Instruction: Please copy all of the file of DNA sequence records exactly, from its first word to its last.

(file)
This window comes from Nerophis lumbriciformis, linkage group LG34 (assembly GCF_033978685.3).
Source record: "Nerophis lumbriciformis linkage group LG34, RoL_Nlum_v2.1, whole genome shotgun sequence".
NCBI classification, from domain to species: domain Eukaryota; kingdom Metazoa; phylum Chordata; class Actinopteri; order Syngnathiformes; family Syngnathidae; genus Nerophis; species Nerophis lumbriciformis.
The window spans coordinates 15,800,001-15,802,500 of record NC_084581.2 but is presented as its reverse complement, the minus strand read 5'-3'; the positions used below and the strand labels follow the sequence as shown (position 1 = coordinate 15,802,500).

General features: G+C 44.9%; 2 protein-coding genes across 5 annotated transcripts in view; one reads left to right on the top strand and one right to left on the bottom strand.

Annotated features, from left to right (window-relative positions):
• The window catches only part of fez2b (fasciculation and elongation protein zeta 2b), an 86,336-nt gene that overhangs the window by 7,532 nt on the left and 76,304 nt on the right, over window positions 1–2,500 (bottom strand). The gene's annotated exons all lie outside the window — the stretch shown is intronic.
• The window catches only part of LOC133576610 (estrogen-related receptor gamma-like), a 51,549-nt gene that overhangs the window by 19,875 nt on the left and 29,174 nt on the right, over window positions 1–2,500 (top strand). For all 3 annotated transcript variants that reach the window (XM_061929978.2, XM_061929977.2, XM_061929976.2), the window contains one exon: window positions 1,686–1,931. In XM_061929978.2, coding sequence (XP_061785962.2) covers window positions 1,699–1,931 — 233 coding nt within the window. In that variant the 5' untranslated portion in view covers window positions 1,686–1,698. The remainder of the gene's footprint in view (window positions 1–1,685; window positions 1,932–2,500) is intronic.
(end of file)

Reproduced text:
This window comes from Nerophis lumbriciformis, linkage group LG34 (assembly GCF_033978685.3).
Source record: "Nerophis lumbriciformis linkage group LG34, RoL_Nlum_v2.1, whole genome shotgun sequence".
NCBI classification, from domain to species: domain Eukaryota; kingdom Metazoa; phylum Chordata; class Actinopteri; order Syngnathiformes; family Syngnathidae; genus Nerophis; species Nerophis lumbriciformis.
The window spans coordinates 15,800,001-15,802,500 of record NC_084581.2 but is presented as its reverse complement, the minus strand read 5'-3'; the positions used below and the strand labels follow the sequence as shown (position 1 = coordinate 15,802,500).

General features: G+C 44.9%; 2 protein-coding genes across 5 annotated transcripts in view; one reads left to right on the top strand and one right to left on the bottom strand.

Annotated features, from left to right (window-relative positions):
• The window catches only part of fez2b (fasciculation and elongation protein zeta 2b), an 86,336-nt gene that overhangs the window by 7,532 nt on the left and 76,304 nt on the right, over window positions 1–2,500 (bottom strand). The gene's annotated exons all lie outside the window — the stretch shown is intronic.
• The window catches only part of LOC133576610 (estrogen-related receptor gamma-like), a 51,549-nt gene that overhangs the window by 19,875 nt on the left and 29,174 nt on the right, over window positions 1–2,500 (top strand). For all 3 annotated transcript variants that reach the window (XM_061929978.2, XM_061929977.2, XM_061929976.2), the window contains one exon: window positions 1,686–1,931. In XM_061929978.2, coding sequence (XP_061785962.2) covers window positions 1,699–1,931 — 233 coding nt within the window. In that variant the 5' untranslated portion in view covers window positions 1,686–1,698. The remainder of the gene's footprint in view (window positions 1–1,685; window positions 1,932–2,500) is intronic.